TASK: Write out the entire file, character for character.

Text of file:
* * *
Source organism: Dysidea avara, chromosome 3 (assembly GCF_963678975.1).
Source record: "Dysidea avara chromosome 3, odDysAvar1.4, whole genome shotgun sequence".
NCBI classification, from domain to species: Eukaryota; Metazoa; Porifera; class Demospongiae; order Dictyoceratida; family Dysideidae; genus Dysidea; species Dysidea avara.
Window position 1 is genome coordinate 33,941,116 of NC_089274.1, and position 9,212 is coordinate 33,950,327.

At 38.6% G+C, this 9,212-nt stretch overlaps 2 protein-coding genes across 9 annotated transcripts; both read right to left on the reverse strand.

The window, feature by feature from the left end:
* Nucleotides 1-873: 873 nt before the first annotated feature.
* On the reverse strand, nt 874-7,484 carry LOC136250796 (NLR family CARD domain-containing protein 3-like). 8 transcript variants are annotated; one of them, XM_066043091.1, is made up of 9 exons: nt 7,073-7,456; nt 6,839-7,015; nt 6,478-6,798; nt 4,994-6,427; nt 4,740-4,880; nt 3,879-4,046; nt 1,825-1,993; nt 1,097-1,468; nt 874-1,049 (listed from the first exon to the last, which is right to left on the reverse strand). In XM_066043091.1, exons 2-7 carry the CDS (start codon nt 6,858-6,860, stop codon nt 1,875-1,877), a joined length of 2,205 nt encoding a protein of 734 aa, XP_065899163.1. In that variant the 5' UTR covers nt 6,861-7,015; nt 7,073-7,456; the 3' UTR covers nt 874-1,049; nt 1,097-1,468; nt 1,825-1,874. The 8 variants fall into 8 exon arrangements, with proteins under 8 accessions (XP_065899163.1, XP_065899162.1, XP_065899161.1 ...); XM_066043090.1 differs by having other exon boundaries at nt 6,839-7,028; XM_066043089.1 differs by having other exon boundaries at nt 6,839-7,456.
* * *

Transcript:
Source organism: Dysidea avara, chromosome 3 (assembly GCF_963678975.1).
Source record: "Dysidea avara chromosome 3, odDysAvar1.4, whole genome shotgun sequence".
NCBI classification, from domain to species: Eukaryota; Metazoa; Porifera; class Demospongiae; order Dictyoceratida; family Dysideidae; genus Dysidea; species Dysidea avara.
Window position 1 is genome coordinate 33,941,116 of NC_089274.1, and position 9,212 is coordinate 33,950,327.

At 38.6% G+C, this 9,212-nt stretch overlaps 2 protein-coding genes across 9 annotated transcripts; both read right to left on the reverse strand.

The window, feature by feature from the left end:
* Nucleotides 1-873: 873 nt before the first annotated feature.
* On the reverse strand, nt 874-7,484 carry LOC136250796 (NLR family CARD domain-containing protein 3-like). 8 transcript variants are annotated; one of them, XM_066043091.1, is made up of 9 exons: nt 7,073-7,456; nt 6,839-7,015; nt 6,478-6,798; nt 4,994-6,427; nt 4,740-4,880; nt 3,879-4,046; nt 1,825-1,993; nt 1,097-1,468; nt 874-1,049 (listed from the first exon to the last, which is right to left on the reverse strand). In XM_066043091.1, exons 2-7 carry the CDS (start codon nt 6,858-6,860, stop codon nt 1,875-1,877), a joined length of 2,205 nt encoding a protein of 734 aa, XP_065899163.1. In that variant the 5' UTR covers nt 6,861-7,015; nt 7,073-7,456; the 3' UTR covers nt 874-1,049; nt 1,097-1,468; nt 1,825-1,874. The 8 variants fall into 8 exon arrangements, with proteins under 8 accessions (XP_065899163.1, XP_065899162.1, XP_065899161.1 ...); XM_066043090.1 differs by having other exon boundaries at nt 6,839-7,028; XM_066043089.1 differs by having other exon boundaries at nt 6,839-7,456.